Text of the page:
Roundtrip Ack latency = Datapath Latency + Far end device Ack latency + GPEX Ack processing latency
Figure 3 : Packet transmission latency
Packet Reception Latency
The sequence of operations is illustrated on the timeline in figure 4. The sequence starts with a TLP being received at the PIPE interface of GPEX receiver. GPEX performs a series of operations on the received TLPs like descrambling, lane-to-lane deskew (for link width > x1), LCRC checks, Store and Forward operation (if enabled), TLP decoding. , TLP scheduling and VC arbitration and deliver the TLP to the UL interface. Time to complete these operations is referred to as receive datapath latency. Before the TLP is delivered to the UL, GPEX DLL performs LCRC checks on the TLP and if it determines that the packet integrity is good it generates the Ack for the TLP. Timely generation of Ack DLLP by GPEX is important to prevent starvation of retry buffers at the far end device. The latency involved in generating the Ack by GPEX is referred to as Ack latency. Since buffer management is done within a PCI-Express IP the latency in reading out a packet from the buffer and releasing the resources related to the packet after it has been read is a crucial factor. An efficient credit release mechanism prevents credit starvation. The latency involved in releasing a flow control credit and transmitting an UpdateFC to the far end device is referred as UpdateFC latency. Once the UpdateFC DLLP is generated by GPEX and received at the far end device, the far end device has a fixed latency to update the credit counters. This is referred to as the Far end device UpdateFC processing latency. The latency from the time the TLP is received at the PIPE of GPEX till the UpdateFC DLLP generated by GPEX is received at the far end device and is processed is referred to as roundtrip credit release latency.
Figure 4 : Packet reception latency
Roundtrip latency in both transmit and receive directions affect the bandwidth that is available and can lead to performance degradation. The effect of these is studied in later sections
Core Clock Frequency
The higher the core clock frequency of a PCI Express controller, the faster it can process data. This will help in improving the data path latency component of the roundtrip latency in both transmit and receive directions.
Retry Buffer Size
PCI Express implements data integrity checks on every TLP or DLLP using a link level CRC and retry mechanism. Whenever a packet is received by a device, it gives a positive or negative acknowledgment to its link partner to indicate that it received the packet without any data integrity or CRC failures. Whenever a transmitting device receives a NAK from the link partner it means that there was a data integrity failure and the packet has to be re-transmitted. In order to implement retry, every device must store all the packets that were transmitted until an ACK was received for the packet. If this buffer is full, then a device cannot transmit any more packets on the link until an ACK is received from the far-end device. This could lead to idle state on the link. Therefore, the size of the retry buffer plays a very important role in the performance on the link.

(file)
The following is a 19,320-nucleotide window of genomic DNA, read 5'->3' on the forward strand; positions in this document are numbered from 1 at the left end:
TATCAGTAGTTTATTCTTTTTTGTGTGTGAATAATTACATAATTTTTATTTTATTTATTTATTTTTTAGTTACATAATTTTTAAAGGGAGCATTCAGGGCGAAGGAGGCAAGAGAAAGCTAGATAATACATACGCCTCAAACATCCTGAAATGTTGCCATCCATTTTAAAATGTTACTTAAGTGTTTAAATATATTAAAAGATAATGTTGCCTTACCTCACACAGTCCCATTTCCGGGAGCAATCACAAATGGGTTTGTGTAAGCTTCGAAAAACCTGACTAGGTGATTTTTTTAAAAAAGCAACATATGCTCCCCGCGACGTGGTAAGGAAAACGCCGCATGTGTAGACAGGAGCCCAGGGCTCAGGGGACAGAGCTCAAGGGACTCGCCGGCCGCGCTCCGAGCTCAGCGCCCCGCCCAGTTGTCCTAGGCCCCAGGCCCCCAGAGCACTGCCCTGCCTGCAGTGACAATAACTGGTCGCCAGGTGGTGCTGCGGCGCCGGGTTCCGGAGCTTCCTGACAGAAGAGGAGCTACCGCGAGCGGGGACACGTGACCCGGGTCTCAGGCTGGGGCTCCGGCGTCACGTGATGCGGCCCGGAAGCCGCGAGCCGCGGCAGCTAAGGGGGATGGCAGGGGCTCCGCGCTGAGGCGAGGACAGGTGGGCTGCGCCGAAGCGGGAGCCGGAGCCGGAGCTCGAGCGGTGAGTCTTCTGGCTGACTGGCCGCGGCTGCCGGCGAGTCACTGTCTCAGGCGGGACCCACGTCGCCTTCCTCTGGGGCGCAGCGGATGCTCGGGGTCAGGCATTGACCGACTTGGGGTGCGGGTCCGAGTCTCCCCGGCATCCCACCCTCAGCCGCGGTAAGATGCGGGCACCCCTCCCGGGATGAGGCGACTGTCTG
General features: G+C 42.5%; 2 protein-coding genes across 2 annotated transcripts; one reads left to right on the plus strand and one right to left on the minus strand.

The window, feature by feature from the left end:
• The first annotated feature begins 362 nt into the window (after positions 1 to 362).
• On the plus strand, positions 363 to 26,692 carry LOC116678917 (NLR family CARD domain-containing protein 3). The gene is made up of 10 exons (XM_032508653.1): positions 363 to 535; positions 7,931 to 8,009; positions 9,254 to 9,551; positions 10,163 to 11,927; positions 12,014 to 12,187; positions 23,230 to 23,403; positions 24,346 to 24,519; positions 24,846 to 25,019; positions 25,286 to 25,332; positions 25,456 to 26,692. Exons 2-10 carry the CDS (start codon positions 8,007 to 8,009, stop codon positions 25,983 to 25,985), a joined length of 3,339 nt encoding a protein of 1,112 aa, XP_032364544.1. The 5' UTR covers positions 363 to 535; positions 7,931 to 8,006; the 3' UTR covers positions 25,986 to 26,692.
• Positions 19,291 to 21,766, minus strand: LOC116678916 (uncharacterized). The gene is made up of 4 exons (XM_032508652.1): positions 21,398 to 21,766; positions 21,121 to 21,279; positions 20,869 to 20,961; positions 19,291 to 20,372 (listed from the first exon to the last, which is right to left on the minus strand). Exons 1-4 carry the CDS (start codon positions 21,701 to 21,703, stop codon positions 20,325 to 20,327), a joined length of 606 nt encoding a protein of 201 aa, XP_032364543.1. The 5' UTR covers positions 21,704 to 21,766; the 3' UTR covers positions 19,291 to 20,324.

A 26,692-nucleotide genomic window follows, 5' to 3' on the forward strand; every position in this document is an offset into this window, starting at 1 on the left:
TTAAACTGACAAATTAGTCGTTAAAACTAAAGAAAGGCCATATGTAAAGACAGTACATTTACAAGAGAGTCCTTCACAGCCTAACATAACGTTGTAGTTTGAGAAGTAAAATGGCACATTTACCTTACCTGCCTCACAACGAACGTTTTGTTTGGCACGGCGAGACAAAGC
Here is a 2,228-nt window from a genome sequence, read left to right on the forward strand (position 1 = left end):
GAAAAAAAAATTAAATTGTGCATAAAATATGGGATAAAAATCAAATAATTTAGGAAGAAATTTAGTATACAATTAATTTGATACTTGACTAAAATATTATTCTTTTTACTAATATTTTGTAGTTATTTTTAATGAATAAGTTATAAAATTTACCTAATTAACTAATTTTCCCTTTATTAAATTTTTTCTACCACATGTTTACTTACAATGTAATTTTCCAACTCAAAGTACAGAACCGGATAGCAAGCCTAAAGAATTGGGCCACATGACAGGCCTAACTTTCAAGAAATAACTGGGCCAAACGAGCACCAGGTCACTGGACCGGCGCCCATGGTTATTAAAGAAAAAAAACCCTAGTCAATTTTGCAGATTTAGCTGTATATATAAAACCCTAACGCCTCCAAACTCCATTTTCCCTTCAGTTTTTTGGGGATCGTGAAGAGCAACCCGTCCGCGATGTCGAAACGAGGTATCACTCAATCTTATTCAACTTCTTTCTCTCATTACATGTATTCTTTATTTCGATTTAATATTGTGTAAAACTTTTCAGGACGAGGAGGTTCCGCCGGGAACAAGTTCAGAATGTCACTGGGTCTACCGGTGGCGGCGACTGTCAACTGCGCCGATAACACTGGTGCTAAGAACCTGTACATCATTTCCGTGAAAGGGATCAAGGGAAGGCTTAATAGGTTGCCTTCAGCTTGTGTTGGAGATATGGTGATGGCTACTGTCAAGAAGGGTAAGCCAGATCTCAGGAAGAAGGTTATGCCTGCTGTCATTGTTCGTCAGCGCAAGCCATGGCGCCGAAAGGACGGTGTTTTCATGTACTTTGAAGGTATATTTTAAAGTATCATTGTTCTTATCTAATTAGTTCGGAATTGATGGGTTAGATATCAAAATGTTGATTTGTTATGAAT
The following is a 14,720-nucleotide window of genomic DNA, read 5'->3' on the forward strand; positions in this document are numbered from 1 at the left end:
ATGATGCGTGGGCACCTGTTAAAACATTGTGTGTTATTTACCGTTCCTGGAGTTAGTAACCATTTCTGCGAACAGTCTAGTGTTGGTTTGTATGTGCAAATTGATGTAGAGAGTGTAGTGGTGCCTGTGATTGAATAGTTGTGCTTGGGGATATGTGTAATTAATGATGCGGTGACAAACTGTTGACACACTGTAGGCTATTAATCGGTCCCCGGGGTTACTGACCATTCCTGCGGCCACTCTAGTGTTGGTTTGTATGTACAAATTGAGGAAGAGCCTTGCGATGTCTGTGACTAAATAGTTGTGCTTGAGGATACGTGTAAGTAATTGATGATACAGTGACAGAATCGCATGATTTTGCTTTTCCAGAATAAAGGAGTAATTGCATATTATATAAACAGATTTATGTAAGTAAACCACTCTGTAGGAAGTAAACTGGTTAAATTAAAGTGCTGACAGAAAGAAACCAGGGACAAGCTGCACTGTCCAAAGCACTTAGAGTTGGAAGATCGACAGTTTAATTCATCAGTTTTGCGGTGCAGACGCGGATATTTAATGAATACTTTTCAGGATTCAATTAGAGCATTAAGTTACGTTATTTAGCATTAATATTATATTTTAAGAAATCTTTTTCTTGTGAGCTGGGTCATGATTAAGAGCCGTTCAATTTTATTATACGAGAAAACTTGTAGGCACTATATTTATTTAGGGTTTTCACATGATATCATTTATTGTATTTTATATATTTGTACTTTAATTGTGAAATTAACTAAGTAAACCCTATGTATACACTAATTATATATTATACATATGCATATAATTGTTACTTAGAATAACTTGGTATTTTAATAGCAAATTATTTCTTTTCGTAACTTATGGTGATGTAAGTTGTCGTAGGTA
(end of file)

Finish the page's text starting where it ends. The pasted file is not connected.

A small retry buffer means that the transmitter is forced to insert idle states on the link frequently resulting in poor link bandwidth. Additionally, the latency in processing the packet and sending the acknowledgement to the far end device also affects the rate at which a transmitter can send packets. Hence, optimal sizing of the retry buffer based on the latency to generate acknowledge is crucial for sustaining the desired performance.
Consider the example shown in figure 5. This example assumes that PCI-E Device1 is transmitting packets of size MPS. PCI-E Device1 is configured to have a retry buffer that can hold 3 MPS sized packets. This scenario in Figure 5(i) shows the case when no transmission stalls occur. In this case the latency in generating the Ack by PCI-Device2 is less than 3*tMPS and hence the Ack DLLP from the PCI-E Device2 arrived between the second and third packet transmission. If the transmitter of PCI-E Device1 can schedule the next packet before it completes transmitting the third packet (i.e. the internal latency in processing the Ack DLLP is small) a transmission stall can be prevented and PCI-E Device1 can send back to back packets at a sustained rate. If the transmitter of PCI-E Device1 cannot schedule the next packet before it completes the third packet transmission stall will occur even if the far end Ack generation latency is less than 3*tMPS. Transmission stall can be prevented in this case if the internal processing latency of PCI-E Device1 is bound as follows